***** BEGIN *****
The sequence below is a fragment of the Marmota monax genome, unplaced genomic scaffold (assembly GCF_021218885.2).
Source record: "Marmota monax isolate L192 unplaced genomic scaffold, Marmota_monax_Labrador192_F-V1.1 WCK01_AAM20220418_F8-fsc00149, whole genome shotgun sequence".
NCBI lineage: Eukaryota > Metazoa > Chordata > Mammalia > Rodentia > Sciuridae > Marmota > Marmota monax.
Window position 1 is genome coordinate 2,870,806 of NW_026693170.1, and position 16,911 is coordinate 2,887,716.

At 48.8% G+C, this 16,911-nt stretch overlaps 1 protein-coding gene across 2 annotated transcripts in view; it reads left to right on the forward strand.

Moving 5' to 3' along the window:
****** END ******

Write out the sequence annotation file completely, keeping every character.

The sequence below is a fragment of the Marmota monax genome, unplaced genomic scaffold (assembly GCF_021218885.2).
Source record: "Marmota monax isolate L192 unplaced genomic scaffold, Marmota_monax_Labrador192_F-V1.1 WCK01_AAM20220418_F8-fsc00149, whole genome shotgun sequence".
NCBI lineage: Eukaryota > Metazoa > Chordata > Mammalia > Rodentia > Sciuridae > Marmota > Marmota monax.
Window position 1 is genome coordinate 2,870,806 of NW_026693170.1, and position 16,911 is coordinate 2,887,716.

At 48.8% G+C, this 16,911-nt stretch overlaps 1 protein-coding gene across 2 annotated transcripts in view; it reads left to right on the forward strand.

Moving 5' to 3' along the window: